High-Performance Ultrasonicators for BNNT Processing
The smart features of Hielscher ultrasonicators are designed to guarantee reliable operation, reproducible outcomes and user-friendliness. Operational settings can be easily accessed and dialled via intuitive menu, which can be accessed via digital colour touch-display and browser remote control. Therefore, all processing conditions such as net energy, total energy, amplitude, time, pressure and temperature are automatically recorded on a built-in SD-card. This allows you to revise and compare previous sonication runs and to optimize the exfoliation and dispersion process of boron nitride nanotubes and nanomaterials to highest efficiency.
Hielscher Ultrasonics systems are used worldwide for the manufacturing of high-quality BNNTs. Hielscher industrial ultrasonicators can easily run high amplitudes in continuous operation (24/7/365). Amplitudes of up to 200µm can be easily continuously generated with standard sonotrodes (ultrasonic probes / horns). For even higher amplitudes, customized ultrasonic sonotrodes are available. Due to their robustness and low maintenance, our ultrasonic exfoliation and dispersion systems are commonly installed for heavy duty applications and in demanding environments.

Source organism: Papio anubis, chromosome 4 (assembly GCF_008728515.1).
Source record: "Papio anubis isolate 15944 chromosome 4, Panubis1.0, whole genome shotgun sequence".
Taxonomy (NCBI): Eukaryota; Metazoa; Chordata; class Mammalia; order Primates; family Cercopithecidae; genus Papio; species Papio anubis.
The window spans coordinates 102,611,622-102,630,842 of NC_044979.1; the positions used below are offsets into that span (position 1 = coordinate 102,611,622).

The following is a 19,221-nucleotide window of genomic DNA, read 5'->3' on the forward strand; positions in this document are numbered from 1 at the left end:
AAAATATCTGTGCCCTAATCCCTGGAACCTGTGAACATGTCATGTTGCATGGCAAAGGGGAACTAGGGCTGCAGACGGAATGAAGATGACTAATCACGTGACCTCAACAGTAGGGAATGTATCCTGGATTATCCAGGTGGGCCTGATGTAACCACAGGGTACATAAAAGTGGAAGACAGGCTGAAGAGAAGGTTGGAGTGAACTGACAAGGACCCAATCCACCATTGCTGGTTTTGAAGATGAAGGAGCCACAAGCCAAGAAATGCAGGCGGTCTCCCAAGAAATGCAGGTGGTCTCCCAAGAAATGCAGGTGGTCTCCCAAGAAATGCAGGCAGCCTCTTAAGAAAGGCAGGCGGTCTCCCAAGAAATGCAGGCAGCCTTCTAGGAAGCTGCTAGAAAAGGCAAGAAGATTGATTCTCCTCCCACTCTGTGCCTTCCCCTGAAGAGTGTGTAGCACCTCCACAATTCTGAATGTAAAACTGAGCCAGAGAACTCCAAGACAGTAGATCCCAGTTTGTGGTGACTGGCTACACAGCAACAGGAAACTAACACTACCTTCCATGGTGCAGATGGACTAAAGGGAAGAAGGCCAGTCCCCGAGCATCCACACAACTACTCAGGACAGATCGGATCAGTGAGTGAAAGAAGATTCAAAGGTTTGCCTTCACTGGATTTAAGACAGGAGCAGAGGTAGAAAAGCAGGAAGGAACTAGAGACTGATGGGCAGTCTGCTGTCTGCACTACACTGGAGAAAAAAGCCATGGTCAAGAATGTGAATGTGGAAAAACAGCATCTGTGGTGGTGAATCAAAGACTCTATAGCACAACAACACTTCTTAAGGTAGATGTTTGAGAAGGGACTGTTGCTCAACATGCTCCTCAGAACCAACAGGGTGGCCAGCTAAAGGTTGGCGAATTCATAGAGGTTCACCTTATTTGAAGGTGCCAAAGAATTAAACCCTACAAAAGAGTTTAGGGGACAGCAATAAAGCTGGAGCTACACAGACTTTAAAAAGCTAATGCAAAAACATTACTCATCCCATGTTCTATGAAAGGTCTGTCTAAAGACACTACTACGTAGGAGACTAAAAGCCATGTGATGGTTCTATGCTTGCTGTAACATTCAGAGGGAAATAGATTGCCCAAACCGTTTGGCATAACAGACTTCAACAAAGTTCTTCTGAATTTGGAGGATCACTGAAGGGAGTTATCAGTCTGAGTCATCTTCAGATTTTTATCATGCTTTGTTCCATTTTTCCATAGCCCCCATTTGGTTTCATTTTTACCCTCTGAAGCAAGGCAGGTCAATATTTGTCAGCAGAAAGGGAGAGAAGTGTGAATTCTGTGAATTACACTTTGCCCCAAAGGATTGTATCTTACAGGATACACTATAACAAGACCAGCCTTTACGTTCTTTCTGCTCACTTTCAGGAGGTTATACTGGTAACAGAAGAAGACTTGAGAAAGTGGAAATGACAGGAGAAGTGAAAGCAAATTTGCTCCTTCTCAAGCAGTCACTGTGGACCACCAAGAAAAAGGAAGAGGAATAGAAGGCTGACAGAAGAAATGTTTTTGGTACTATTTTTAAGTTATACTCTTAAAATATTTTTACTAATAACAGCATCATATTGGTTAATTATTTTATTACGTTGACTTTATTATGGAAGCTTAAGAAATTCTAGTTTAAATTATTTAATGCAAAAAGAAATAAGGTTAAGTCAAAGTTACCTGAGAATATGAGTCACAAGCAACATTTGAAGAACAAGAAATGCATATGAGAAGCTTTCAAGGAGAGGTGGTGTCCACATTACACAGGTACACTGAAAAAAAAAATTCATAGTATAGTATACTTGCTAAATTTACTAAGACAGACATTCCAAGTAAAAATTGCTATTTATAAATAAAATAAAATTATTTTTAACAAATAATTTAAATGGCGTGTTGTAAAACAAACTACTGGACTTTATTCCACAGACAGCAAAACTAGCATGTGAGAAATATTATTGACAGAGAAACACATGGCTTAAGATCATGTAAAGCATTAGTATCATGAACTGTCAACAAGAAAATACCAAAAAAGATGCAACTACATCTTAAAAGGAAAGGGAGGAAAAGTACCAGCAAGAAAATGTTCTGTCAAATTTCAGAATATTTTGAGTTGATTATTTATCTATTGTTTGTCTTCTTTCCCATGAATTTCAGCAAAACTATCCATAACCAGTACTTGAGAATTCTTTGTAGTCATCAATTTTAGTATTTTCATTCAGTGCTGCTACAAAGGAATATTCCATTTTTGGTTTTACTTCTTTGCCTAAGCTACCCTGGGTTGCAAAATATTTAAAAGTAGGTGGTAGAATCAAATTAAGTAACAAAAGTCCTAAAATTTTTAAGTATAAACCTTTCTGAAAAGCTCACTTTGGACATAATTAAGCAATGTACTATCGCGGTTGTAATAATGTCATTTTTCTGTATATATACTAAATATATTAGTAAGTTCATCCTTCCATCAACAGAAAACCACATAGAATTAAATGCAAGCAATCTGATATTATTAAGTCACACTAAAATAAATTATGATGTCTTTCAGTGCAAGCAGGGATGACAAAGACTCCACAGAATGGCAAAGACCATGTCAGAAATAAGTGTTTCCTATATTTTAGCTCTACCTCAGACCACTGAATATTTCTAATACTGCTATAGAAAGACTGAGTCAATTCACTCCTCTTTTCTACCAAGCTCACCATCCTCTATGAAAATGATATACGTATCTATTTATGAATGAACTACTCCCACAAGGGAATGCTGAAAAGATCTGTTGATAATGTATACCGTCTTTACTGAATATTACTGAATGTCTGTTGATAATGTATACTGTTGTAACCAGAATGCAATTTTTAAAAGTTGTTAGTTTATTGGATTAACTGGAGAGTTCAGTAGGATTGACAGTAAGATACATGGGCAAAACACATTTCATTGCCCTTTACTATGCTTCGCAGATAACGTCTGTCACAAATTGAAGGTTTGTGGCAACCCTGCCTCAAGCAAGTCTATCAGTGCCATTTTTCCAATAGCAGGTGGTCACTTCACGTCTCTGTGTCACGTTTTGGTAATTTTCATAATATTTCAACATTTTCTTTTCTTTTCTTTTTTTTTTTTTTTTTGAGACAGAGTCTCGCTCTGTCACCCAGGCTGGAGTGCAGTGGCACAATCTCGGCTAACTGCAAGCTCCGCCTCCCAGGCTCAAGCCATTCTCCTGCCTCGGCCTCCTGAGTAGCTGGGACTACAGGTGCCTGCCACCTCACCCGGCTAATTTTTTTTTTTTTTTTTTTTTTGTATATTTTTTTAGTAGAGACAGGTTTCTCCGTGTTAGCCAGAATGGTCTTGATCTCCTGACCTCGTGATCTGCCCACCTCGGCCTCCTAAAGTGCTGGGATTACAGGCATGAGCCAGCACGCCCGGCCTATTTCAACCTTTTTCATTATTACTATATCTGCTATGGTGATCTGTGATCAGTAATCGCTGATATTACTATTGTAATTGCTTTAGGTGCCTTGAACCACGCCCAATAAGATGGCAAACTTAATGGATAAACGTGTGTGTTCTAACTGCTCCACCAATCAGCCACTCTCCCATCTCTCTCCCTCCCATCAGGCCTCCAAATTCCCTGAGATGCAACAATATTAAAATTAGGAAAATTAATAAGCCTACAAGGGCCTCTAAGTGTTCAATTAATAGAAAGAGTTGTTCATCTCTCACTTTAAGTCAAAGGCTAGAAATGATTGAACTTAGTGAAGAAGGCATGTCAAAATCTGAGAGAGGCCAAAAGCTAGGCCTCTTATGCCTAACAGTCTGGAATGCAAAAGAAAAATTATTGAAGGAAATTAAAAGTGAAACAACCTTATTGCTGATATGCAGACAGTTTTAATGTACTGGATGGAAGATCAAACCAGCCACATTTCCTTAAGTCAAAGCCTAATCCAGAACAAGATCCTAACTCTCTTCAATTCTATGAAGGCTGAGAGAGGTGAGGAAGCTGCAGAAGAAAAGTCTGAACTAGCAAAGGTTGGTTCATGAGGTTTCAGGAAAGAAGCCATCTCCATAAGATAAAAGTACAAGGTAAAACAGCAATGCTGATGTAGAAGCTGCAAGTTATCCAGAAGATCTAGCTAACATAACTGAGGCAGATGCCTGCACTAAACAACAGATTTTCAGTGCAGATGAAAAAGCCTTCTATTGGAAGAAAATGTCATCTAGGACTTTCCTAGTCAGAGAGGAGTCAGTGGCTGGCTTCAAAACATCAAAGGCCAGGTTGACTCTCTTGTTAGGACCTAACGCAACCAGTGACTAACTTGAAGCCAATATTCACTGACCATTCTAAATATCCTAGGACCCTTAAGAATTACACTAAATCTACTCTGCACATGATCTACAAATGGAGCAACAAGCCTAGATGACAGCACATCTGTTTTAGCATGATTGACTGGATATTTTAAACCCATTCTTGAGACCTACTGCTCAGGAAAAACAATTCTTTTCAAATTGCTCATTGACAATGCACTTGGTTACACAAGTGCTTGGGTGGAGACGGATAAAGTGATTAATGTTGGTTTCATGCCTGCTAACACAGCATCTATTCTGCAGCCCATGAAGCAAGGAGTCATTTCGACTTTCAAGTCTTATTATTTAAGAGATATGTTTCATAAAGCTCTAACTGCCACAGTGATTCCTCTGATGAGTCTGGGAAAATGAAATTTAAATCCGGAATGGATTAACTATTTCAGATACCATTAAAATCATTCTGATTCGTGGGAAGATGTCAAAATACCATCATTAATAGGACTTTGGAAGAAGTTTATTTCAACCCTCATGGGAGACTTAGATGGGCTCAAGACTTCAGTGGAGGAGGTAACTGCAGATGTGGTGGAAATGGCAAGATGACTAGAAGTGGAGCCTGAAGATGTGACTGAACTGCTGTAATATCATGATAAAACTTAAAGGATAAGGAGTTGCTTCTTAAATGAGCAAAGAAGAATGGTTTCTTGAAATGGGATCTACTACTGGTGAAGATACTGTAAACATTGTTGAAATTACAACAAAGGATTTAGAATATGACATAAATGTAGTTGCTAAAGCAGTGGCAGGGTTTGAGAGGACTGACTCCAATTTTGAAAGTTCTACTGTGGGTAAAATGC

Hielscher Ultrasonics’ industrial ultrasonic processors can deliver very high amplitudes. Amplitudes of up to 200µm can be easily continuously run in 24/7 operation. For even higher amplitudes, customized ultrasonic sonotrodes are available.
Hielscher ultrasonic processors for the dispersion and exfoliation of boron nitride nanotubes as well as CNTs and graphene are already installed worldwide on commercial scale. Contact us now to discuss your BNNT manufacturing process! Our well-experienced staff will be glad to share more information on the exfoliation process, ultrasonic systems and pricing!